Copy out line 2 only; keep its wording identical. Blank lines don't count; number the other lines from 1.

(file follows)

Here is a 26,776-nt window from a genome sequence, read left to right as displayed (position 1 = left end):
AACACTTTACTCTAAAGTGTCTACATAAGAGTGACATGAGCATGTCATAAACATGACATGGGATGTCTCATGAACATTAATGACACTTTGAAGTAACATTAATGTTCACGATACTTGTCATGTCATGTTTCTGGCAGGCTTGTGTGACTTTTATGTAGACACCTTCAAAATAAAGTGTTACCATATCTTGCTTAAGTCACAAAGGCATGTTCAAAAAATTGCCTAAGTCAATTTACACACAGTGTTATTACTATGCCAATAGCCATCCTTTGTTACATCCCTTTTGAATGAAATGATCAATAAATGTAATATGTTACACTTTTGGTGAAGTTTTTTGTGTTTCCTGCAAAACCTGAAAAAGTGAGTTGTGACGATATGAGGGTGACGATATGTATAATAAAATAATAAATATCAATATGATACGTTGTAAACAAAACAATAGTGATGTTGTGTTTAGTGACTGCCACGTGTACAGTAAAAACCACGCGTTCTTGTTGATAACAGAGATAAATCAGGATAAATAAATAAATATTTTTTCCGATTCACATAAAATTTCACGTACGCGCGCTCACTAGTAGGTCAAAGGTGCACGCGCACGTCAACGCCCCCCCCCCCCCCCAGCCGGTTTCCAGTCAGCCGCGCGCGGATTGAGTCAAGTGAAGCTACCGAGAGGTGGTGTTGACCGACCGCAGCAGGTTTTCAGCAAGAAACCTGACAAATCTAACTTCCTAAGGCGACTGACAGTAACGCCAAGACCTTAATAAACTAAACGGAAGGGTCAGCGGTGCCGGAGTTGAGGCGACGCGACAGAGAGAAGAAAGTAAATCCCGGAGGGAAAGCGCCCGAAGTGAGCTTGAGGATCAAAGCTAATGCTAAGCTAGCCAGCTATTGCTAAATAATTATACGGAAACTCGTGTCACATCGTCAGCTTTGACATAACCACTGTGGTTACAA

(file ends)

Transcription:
AACACTTTACTCTAAAGTGTCTACATAAGAGTGACATGAGCATGTCATAAACATGACATGGGATGTCTCATGAACATTAATGACACTTTGAAGTAACATTAATGTTCACGATACTTGTCATGTCATGTTTCTGGCAGGCTTGTGTGACTTTTATGTAGACACCTTCAAAATAAAGTGTTACCATATCTTGCTTAAGTCACAAAGGCATGTTCAAAAAATTGCCTAAGTCAATTTACACACAGTGTTATTACTATGCCAATAGCCATCCTTTGTTACATCCCTTTTGAATGAAATGATCAATAAATGTAATATGTTACACTTTTGGTGAAGTTTTTTGTGTTTCCTGCAAAACCTGAAAAAGTGAGTTGTGACGATATGAGGGTGACGATATGTATAATAAAATAATAAATATCAATATGATACGTTGTAAACAAAACAATAGTGATGTTGTGTTTAGTGACTGCCACGTGTACAGTAAAAACCACGCGTTCTTGTTGATAACAGAGATAAATCAGGATAAATAAATAAATATTTTTTCCGATTCACATAAAATTTCACGTACGCGCGCTCACTAGTAGGTCAAAGGTGCACGCGCACGTCAACGCCCCCCCCCCCCCCCAGCCGGTTTCCAGTCAGCCGCGCGCGGATTGAGTCAAGTGAAGCTACCGAGAGGTGGTGTTGACCGACCGCAGCAGGTTTTCAGCAAGAAACCTGACAAATCTAACTTCCTAAGGCGACTGACAGTAACGCCAAGACCTTAATAAACTAAACGGAAGGGTCAGCGGTGCCGGAGTTGAGGCGACGCGACAGAGAGAAGAAAGTAAATCCCGGAGGGAAAGCGCCCGAAGTGAGCTTGAGGATCAAAGCTAATGCTAAGCTAGCCAGCTATTGCTAAATAATTATACGGAAACTCGTGTCACATCGTCAGCTTTGACATAACCACTGTGGTTACAA